Home » Shakespeare is Everywhere: Christopher Gaze at TEDxVancouver (Transcript)

Shakespeare is Everywhere: Christopher Gaze at TEDxVancouver (Transcript)

Christopher Gaze

Following is the full transcript of British actor Christopher Gaze’s TEDx Talk titled “Shakespeare is Everywhere” at TEDxVancouver conference.

Listen to the MP3 audio while reading the transcript: Shakespeare is everywhere by Christopher Gaze @ TEDxVancouver

 

Hello. You’ve been eating Pop-Tarts. I resisted. It looks fantastic though.

Well now, what a day we’re having, absolutely inspirational, fantastic. I saw Romeo Dallaire remark on these geese earlier on, and I considered these geese, Canada geese. They’re all over the world, you know. They’re taking over the world. A bit like Shakespeare.

Shakespeare surrounds us. The Shakespeare we’re enormously familiar with, but the Shakespeare that we know and we don’t know. And of course, every day, we’re quoting Shakespeare but we don’t know it.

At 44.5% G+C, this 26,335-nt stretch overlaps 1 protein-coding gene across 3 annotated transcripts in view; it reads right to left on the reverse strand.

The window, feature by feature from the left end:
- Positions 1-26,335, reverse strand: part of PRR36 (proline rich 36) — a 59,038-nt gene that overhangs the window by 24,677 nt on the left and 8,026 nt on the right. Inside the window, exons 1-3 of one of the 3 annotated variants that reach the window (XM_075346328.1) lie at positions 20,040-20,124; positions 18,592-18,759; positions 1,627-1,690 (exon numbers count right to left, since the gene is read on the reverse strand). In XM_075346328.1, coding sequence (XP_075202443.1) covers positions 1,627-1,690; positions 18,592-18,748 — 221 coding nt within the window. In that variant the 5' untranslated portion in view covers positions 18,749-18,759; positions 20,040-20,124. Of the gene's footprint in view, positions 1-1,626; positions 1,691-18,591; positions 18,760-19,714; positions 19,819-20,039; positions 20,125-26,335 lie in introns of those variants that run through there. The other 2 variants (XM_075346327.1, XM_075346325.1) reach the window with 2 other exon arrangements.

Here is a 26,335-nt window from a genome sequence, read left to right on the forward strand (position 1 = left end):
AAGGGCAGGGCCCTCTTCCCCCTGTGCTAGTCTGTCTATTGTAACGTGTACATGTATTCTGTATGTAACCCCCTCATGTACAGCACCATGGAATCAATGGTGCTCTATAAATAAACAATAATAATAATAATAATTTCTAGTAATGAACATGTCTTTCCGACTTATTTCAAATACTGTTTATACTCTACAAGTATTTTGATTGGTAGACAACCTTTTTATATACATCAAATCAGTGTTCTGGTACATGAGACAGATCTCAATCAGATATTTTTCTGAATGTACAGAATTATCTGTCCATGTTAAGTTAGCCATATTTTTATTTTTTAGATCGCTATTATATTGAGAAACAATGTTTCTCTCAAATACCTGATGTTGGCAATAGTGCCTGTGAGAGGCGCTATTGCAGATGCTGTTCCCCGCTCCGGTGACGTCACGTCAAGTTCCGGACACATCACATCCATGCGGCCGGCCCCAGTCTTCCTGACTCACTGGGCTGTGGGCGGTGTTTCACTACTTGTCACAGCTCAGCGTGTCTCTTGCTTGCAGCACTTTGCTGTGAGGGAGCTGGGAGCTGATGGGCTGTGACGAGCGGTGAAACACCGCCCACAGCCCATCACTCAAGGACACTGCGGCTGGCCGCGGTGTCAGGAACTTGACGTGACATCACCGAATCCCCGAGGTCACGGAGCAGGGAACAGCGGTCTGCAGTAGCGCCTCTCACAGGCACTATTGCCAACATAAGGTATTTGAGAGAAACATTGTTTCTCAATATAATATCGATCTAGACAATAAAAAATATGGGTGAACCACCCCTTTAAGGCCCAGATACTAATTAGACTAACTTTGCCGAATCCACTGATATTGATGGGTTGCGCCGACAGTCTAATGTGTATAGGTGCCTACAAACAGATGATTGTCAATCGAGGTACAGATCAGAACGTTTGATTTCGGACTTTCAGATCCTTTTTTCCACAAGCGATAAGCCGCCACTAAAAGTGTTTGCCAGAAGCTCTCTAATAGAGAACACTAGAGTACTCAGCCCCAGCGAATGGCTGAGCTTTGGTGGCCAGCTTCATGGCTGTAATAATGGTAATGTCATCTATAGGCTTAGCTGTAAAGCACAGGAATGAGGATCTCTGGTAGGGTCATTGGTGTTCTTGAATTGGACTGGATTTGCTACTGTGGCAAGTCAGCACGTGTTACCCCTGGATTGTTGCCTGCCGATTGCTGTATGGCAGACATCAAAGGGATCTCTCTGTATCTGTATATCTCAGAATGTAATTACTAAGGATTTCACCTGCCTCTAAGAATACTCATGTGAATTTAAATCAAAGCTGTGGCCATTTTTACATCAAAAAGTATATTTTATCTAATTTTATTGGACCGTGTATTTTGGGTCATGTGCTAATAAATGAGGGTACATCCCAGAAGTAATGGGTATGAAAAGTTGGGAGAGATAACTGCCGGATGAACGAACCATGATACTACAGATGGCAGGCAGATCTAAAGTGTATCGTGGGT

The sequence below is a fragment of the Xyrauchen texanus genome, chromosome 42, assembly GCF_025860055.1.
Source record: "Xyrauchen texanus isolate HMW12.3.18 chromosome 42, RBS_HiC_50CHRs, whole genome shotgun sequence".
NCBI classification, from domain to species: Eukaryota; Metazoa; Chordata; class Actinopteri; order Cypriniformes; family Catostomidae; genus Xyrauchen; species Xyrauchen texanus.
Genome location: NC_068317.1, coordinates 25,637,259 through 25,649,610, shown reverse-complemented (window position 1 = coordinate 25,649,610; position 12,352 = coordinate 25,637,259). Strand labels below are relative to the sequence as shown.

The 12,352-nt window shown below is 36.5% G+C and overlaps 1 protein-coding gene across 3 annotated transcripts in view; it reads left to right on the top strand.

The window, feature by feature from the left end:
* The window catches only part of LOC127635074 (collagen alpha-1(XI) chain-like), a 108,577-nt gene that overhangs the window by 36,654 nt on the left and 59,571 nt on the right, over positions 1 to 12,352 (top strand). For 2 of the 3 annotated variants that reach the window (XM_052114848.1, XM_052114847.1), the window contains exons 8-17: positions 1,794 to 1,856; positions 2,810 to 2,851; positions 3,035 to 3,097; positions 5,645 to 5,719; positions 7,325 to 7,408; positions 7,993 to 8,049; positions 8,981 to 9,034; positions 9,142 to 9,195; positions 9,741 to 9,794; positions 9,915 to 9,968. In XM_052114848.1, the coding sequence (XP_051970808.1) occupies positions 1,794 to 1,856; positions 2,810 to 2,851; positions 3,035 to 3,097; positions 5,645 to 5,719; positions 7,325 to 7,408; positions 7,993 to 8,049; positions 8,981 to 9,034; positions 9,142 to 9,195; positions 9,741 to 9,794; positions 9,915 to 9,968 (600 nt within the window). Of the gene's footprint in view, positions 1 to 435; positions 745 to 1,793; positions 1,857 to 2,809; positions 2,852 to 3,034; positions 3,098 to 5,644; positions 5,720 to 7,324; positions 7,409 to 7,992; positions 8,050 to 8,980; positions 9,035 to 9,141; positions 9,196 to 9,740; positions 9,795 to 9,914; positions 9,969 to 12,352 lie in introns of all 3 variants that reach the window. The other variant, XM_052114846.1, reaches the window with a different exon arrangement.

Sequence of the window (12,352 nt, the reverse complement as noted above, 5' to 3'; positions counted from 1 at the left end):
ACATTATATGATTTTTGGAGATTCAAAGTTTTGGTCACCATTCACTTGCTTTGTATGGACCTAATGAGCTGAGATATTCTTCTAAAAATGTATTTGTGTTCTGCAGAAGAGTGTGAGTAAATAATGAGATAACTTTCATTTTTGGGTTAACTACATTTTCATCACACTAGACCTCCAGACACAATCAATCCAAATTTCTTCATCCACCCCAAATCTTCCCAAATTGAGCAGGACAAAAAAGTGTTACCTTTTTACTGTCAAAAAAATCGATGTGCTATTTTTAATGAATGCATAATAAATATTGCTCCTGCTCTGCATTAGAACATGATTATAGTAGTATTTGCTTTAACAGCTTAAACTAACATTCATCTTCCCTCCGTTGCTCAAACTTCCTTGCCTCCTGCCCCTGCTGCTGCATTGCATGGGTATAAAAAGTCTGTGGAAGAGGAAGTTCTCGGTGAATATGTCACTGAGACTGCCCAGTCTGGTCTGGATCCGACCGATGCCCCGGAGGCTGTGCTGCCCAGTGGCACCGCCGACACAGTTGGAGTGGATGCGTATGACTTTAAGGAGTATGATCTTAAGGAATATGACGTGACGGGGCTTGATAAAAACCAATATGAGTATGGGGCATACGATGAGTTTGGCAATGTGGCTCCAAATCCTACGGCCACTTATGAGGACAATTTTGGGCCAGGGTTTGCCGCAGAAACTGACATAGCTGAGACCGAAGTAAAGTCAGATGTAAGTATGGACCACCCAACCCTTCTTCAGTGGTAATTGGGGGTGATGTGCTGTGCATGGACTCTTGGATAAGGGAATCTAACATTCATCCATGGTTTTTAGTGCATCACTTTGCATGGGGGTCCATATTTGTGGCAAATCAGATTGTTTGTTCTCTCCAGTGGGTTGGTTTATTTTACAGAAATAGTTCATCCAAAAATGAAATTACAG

Shakespeare – We don’t know a great deal about the man. What we know about him is generally through his works. He was a man, just like you and me, he lived his life, felt great joy and great sadness, tremendous success and great tragedy.

In Canada – talk about Shakespeare surrounding us – we have the Stratford Shakespeare Festival in Ontario, that’s the biggest theatre festival, I might add, in North America. We have — that’s right!

We have Bard on the Beach Shakespeare here in Vancouver. We’ve got Shakespeare festivals in between. In America, Americans love their Shakespeare, they have Ashland, Oregon, lots of Shakespeare’s festivals through America. You have The Globe in London, and, of course, The Royal Shakespeare Company in Stratford-upon-Avon.